Now that everyone's a food critic, creating a dessert worthy of a Passover feast can get extra challenging. The Jewish holiday meal requires cooks to adhere to a shortened list of kosher ingredients, which excludes leavening or any grain that can ferment.

That means dessert can get dry, flat and tasteless fast. Never fear, pastry expert Robert Wemischner is here. He's coming to the Skirball Museum on April 3 to show how the restrictions don't have to limit your dessert repertoire. The first seder of the eight-day holiday is April 18.

Known as The Dessert Architect after his cookbook of the same name, Wemischner is also a pastry chef and veteran baking instructor at the Los Angeles Trade Technical College.

The approximately two-hour demonstration and tasting will feature four desserts and a discussion about the techniques involved in making them, including using nut flours, meringues, and almond or other nut milks. Wemischner will share many of the professional techniques that are included in The Dessert Architect.

“I'll describe at the event other options for making the recipes stricter or less strict. The idea isn't to eviscerate the dessert, but to highlight the options. You can substitute, but know that that each result is different,” Wemischner says. Kosher-for-Passover dishes cannot contain wheat, soy oil, corn syrup, dextrose or any legumes, for example.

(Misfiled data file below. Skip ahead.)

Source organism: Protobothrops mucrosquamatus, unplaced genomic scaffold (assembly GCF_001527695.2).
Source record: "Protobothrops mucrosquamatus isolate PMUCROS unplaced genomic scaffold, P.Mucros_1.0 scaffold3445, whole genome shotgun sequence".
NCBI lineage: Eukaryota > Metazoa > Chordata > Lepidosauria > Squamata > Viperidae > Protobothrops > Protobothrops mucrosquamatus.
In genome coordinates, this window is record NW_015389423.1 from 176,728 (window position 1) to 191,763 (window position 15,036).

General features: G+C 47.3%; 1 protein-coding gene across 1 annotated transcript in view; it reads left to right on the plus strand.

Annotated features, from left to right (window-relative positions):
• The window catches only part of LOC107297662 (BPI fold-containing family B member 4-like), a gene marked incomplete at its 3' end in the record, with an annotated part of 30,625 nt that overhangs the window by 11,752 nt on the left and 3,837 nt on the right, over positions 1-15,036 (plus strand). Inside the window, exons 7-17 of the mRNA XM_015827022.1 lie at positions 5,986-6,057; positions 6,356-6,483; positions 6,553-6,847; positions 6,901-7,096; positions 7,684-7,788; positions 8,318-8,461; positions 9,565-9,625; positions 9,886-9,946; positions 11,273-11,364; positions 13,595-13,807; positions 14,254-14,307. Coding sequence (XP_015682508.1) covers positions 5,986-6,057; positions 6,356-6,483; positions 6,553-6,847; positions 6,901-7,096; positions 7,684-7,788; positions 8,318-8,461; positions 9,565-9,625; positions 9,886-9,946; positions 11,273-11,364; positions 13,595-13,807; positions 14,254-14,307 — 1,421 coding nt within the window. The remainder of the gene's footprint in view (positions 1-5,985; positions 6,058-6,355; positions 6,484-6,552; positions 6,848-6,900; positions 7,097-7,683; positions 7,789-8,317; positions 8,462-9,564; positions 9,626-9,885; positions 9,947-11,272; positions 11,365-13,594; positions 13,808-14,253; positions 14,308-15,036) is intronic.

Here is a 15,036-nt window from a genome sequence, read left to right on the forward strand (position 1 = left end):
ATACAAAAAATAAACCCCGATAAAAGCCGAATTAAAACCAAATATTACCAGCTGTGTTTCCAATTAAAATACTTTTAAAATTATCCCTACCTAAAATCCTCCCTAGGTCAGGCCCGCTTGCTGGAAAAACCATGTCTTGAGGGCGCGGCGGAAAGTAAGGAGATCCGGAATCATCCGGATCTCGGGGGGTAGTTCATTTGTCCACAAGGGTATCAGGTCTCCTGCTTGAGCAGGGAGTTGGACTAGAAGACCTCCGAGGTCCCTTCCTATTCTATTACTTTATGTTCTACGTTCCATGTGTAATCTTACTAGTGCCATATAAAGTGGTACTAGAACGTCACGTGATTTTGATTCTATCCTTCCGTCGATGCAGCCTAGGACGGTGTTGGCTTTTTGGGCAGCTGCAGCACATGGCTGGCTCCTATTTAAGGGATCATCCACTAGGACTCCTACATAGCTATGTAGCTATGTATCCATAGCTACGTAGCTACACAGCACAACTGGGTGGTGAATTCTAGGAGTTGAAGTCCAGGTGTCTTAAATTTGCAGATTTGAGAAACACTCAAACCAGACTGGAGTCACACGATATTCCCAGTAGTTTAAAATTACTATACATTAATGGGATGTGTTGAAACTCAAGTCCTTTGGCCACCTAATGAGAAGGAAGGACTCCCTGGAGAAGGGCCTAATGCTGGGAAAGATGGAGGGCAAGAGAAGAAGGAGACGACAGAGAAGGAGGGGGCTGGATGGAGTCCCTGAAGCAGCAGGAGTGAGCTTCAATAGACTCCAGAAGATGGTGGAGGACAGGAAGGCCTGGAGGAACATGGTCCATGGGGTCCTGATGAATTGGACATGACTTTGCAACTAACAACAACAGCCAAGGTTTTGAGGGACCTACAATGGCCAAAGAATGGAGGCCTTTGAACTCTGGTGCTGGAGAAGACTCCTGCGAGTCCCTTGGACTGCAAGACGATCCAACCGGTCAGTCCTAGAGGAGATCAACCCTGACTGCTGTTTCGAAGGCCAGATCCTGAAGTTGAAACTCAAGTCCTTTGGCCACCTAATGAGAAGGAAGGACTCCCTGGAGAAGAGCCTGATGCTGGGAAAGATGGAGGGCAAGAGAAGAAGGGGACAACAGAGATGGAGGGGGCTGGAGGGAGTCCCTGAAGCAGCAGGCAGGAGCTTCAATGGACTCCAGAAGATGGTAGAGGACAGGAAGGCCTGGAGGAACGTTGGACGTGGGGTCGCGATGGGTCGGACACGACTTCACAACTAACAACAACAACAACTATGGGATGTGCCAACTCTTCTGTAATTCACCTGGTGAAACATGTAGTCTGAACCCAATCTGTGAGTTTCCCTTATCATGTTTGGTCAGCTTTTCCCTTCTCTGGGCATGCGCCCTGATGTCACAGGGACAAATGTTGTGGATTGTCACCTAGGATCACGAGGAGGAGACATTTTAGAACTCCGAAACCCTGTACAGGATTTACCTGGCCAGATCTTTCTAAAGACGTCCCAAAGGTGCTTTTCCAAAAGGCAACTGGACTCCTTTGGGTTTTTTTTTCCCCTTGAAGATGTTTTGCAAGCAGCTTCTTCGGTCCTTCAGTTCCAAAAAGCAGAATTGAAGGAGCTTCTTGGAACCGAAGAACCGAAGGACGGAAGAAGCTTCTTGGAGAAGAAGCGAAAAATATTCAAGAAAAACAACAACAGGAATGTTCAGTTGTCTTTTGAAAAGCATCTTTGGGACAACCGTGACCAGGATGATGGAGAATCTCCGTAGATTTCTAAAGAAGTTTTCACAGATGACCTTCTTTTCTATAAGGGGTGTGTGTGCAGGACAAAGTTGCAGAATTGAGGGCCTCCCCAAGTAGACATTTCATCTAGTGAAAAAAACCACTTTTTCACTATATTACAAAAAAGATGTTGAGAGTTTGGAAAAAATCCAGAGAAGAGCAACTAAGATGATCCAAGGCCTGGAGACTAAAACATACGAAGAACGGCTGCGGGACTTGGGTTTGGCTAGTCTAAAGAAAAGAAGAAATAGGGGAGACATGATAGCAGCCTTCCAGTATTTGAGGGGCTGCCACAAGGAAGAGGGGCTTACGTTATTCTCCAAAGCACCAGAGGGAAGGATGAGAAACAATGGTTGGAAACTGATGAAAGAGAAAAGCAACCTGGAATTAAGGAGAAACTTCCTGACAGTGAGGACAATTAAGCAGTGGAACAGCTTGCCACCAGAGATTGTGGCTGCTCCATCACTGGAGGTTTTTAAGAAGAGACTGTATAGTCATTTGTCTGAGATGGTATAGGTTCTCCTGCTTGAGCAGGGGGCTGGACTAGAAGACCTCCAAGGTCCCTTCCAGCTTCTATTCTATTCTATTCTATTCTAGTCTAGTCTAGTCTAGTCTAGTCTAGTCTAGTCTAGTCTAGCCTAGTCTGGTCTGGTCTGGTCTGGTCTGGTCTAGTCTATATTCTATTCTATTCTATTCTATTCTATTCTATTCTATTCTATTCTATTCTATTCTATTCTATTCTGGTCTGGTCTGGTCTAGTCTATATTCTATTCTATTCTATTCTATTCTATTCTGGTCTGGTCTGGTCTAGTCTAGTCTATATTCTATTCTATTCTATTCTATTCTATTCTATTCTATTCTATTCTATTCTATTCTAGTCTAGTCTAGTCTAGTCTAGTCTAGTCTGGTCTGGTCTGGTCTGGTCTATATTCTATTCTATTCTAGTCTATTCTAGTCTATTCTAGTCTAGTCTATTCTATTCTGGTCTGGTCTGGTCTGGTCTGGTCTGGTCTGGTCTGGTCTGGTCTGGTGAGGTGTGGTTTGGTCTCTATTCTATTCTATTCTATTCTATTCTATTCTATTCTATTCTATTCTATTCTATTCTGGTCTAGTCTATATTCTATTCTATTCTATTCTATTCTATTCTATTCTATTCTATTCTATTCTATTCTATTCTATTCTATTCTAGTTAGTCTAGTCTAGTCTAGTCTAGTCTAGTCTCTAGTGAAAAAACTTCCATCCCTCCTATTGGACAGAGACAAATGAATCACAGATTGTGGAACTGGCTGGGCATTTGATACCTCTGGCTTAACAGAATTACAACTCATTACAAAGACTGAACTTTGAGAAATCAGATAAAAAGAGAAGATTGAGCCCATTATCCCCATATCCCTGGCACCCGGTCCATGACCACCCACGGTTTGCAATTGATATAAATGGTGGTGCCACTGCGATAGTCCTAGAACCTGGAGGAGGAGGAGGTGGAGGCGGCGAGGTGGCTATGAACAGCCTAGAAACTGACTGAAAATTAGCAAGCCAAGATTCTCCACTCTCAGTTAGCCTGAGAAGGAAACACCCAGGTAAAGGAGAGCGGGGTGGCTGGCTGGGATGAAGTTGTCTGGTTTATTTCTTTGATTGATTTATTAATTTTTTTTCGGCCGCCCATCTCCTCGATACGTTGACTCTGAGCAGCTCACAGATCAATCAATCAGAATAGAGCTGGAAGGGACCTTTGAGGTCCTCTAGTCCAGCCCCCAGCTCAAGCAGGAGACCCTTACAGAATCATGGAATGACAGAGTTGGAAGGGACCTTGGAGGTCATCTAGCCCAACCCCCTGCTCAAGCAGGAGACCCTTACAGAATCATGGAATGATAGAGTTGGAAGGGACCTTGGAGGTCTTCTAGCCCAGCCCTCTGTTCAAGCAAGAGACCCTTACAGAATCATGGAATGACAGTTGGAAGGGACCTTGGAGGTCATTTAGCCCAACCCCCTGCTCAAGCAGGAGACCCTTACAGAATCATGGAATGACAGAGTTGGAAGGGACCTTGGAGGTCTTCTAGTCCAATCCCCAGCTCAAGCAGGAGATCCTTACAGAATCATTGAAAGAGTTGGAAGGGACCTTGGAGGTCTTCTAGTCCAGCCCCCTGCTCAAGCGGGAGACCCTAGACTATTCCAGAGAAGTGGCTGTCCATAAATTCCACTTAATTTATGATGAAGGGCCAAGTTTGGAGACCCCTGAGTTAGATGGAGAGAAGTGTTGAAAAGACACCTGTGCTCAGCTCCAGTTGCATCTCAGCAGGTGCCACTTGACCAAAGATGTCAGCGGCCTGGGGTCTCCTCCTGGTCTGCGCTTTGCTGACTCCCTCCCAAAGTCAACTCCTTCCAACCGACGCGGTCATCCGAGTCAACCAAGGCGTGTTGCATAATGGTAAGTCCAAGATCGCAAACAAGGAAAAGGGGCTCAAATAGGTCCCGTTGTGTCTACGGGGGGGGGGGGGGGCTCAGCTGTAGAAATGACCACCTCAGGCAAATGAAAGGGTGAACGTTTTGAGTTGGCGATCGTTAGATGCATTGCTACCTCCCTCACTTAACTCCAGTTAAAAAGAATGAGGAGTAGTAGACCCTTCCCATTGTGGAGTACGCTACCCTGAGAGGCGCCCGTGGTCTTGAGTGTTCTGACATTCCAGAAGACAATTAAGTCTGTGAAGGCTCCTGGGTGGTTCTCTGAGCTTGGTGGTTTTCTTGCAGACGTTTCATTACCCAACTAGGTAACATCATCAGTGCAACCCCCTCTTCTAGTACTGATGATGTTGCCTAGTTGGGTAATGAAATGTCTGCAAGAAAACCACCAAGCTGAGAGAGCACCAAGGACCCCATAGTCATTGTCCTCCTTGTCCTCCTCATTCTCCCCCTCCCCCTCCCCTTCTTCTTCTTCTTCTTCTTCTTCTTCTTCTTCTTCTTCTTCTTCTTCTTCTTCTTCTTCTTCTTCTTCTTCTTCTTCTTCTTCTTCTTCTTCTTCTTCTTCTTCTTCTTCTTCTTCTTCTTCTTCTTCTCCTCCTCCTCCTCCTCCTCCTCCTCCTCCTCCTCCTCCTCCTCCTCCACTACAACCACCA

The session will be instrumental for any cook who sometimes needs to think about creative substitutions, particularly for desserts. The Passover holiday's exclusion of wheat is especially helpful for those who follow gluten-free diets.

“It's easier to find ingredients now that alternate grains are becoming more available because of the issues with gluten-free diets,” Wemischner says. “The category is growing and there are better tasting and better textures in the products.”

After a week of avoiding bread, pizza and lots of other baked goods, letting loose on dessert is a great outlet, he says.

“People are much more willing to experiment with desserts than with the traditional meal,” says the chef. “Sometimes, they just need to be reminded about what is possible.”

Advance reservations for the demonstration are required; admission is $30 for Skirball members; $35 for non-members.

LA Weekly